Britain was heading into a period of unprecedented political, constitutional and economic crisis on Saturday night as European leaders stepped up demands for it to quit the EU as soon as possible.
However, prominent Leave campaigner and cabinet minister Theresa Villiers, writing in the Observer, dismissed the calls. “There is no need to plunge into tabling article 50 now, whatever [European commission president] Mr Juncker may want,” she writes, referring to the trigger for formal Brexit negotiations. “The period of informal negotiation prior to an article 50 process will be crucial and should not be rushed.”
The growing clamour from European capitals for the UK to act quickly to sever its ties, after Thursday’s dramatic 52% to 48% vote for Brexit, came as both the Tories and Labour faced divisive, destabilising and possibly prolonged leadership battles.
Tory MPs said they expected Boris Johnson, the leading Brexit campaigner, to throw his hat into the ring early this week in the race to succeed David Cameron as leader – a move that would trigger months of internal party strife. Leading Remain campaigners Theresa May and George Osborne may stand as “stop Boris” candidates.
The Labour leader, Jeremy Corbyn, faces a full-blown coup attempt by members of his shadow cabinet and a mutinous parliamentary Labour party. Many of his own MPs are furious at Corbyn’s inability to swing more Labour voters behind the Remain cause, and believe the party faces disaster under him.
A Labour MP who is thinking of standing against Corbyn following a likely confidence vote this week said: “It is slipping away fast from Jeremy.”
Corbyn was heckled while appearing at London’s Pride festival on Saturday. He was accused by a Labour activist, who posted a video of the exchange on Twitter, of failing to get enough traditional Labour voters to polling stations on Thursday. “I did all I could,” he responded.
Adding to the sense of instability in Westminster and Brussels, the credit rating agency Moody’s cut the UK’s rating to “negative” and warned of a “prolonged period of uncertainty”.
Its gloomy assessment came as the White House renewed a statement – delivered during the referendum campaign by President Barack Obama – that the UK would go to the “back of the queue” of countries wanting to negotiate new trade deals with Washington.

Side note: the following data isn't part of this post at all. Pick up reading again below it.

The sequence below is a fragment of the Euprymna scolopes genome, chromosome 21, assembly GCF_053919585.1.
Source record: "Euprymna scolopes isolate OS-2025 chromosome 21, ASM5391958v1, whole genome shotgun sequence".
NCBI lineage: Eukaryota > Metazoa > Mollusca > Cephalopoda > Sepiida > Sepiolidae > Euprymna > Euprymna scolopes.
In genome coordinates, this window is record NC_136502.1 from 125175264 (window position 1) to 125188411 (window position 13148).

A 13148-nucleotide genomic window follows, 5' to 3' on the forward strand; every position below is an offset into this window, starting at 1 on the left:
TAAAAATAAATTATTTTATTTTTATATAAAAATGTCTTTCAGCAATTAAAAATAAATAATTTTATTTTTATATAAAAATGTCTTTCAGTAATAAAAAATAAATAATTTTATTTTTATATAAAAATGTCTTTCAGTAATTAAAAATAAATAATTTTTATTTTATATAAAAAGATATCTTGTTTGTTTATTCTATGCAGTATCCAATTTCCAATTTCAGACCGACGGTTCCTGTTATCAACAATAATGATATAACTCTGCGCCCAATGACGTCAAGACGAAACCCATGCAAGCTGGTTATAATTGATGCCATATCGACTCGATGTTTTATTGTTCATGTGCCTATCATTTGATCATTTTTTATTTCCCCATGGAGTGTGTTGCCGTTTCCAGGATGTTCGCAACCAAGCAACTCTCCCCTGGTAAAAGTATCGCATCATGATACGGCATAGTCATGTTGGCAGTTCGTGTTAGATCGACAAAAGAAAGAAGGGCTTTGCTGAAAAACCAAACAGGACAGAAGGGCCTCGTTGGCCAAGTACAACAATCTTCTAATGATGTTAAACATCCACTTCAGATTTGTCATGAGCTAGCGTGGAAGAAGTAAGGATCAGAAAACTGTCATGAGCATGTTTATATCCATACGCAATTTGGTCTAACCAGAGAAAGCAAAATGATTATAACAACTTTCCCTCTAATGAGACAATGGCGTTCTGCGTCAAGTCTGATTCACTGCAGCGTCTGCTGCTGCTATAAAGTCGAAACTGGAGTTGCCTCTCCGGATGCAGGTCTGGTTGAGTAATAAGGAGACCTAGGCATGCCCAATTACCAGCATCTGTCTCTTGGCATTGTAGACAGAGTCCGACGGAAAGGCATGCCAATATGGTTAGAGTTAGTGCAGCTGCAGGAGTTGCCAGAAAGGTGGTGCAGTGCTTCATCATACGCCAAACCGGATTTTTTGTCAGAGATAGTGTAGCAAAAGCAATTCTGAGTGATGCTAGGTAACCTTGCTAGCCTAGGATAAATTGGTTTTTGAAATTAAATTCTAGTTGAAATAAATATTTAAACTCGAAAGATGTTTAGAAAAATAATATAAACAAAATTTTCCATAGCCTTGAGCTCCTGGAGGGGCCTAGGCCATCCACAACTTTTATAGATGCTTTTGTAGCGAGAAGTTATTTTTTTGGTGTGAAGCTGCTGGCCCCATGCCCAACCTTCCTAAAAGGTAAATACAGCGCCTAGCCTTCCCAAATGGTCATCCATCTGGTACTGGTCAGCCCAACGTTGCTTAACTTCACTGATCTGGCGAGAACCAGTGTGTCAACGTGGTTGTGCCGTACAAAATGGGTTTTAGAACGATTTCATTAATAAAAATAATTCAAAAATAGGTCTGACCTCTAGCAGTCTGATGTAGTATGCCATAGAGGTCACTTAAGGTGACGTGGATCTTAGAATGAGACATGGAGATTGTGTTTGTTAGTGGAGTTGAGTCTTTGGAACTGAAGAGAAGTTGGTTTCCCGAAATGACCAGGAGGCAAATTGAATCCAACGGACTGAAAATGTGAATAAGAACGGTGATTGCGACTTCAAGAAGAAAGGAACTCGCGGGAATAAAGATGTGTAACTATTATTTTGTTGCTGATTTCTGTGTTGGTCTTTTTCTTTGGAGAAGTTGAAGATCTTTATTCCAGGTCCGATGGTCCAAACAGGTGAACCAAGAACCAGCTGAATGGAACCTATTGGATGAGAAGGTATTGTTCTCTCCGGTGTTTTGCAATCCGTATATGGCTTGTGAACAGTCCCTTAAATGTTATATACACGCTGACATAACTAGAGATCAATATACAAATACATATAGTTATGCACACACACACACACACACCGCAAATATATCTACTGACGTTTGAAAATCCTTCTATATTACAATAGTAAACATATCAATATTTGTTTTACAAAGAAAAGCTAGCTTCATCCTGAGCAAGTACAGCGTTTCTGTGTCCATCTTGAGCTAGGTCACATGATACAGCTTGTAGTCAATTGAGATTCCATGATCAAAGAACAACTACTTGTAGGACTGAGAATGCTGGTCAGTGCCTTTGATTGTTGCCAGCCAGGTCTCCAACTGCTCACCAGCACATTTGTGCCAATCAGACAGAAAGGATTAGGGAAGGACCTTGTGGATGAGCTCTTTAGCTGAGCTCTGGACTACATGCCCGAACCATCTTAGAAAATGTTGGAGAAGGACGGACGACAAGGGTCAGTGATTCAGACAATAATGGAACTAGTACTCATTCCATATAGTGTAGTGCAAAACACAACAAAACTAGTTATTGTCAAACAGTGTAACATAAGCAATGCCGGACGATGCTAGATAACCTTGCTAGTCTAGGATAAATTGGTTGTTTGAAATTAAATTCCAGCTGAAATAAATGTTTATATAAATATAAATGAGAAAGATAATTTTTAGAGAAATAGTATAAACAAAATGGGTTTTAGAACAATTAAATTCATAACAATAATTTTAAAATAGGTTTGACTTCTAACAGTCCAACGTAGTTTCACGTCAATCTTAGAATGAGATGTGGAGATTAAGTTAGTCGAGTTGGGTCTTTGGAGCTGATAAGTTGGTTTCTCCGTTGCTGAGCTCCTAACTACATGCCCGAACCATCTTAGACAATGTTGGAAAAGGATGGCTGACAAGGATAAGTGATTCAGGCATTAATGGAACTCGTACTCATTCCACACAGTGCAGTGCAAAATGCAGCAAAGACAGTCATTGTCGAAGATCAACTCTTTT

When Cameron announced on Friday morning that he would resign as prime minister by the autumn, he said it would be up to his successor to trigger the formal process of talks on the terms of the UK’s exit from the EU.
Johnson, the favourite to succeed Cameron, has also said there is no need to hurry triggering the formal process, a move he believes would limit the UK’s room for manoeuvre.
But after an emergency meeting of ministers from the bloc’s six founder members, Germany’s foreign minister, Frank-Walter Steinmeier, said negotiations should begin “as soon as possible” and that Britain had a responsibility to work with the EU on exit terms.
His French counterpart, Jean-Marc Ayrault, suggested that unless the UK acted fast, the sense of crisis could spread. He said there was “a certain urgency … so that we don’t have a period of uncertainty, with financial consequences, political consequences”. The president of the European commission, Jean-Claude Juncker, reinforced the message, saying the split with the UK was “not an amicable divorce” after what was not “a tight love affair, anyway”. Talks to end membership should begin immediately.
The UK’s European commissioner in Brussels, Lord (Jonathan) Hill, announced he was resigning, saying he no longer had a job to do.
After an emergency cabinet meeting, the Scottish government formally agreed to press ahead with legislation to pave the way for a second independence referendum. Nicola Sturgeon said her administration was also entering “immediate discussions” with EU institutions to “explore possible options to protect Scotland’s place in the EU”.
The French president, François Hollande, said the Brexit vote had implications far beyond the UK. After a meeting with the UN secretary general, Ban Ki-moon, in Paris, Hollande said: “It is true that for the whole world there is a question mark as to what will happen. I very much regret the vote of the UK, but I respect it.”Tim Farron has pledged to fight the next general election on a platform of taking the UK back into Europe. The Liberal Democrat leader said: “The British people deserve the chance not to be stuck with the appalling consequences of a Leave campaign that stoked that anger with the lies of [Nigel] Farage, Johnson and [Michael] Gove.”
Tory MEP Daniel Hannan appeared to backtrack on Saturday from previous pledges by the Leave campaign to quit the EU single market, and its rules on free moment of labour. Hannan claimed this was not a shift of position as the Leave side had promised to “control” immigration, not end it.
A former Tory minister, Sir Alan Duncan, challenged the idea that Johnson was the hot favourite to succeed Cameron. “Do not necessarily assume that he is the darling of the Conservative party activists,” Duncan said. “A lot of them have loved the notoriety and the excitement. But … a lot of them don’t want a permanent ride on the big dipper.”
Cameron spent the weekend with his family at their Oxfordshire home. On Tuesday, he will attend a Brussels summit, where he will explain to EU leaders his decision to stand down.
A source close to Johnson said he had not made a decision on the leadership race but was focusing more on reassuring the country after the Brexit vote.